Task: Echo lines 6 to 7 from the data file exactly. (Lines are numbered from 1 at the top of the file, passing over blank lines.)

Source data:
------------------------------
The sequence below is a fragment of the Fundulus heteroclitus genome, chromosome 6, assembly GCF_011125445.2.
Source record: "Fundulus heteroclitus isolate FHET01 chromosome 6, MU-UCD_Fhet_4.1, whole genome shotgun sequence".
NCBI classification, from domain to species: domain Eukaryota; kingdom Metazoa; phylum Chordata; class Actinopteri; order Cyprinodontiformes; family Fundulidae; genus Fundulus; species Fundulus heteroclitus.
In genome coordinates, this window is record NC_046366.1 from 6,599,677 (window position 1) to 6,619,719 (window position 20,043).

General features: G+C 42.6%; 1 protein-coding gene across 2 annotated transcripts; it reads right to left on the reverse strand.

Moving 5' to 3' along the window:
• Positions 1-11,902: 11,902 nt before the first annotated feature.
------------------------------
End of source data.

Moving 5' to 3' along the window:
• Positions 1-11,902: 11,902 nt before the first annotated feature.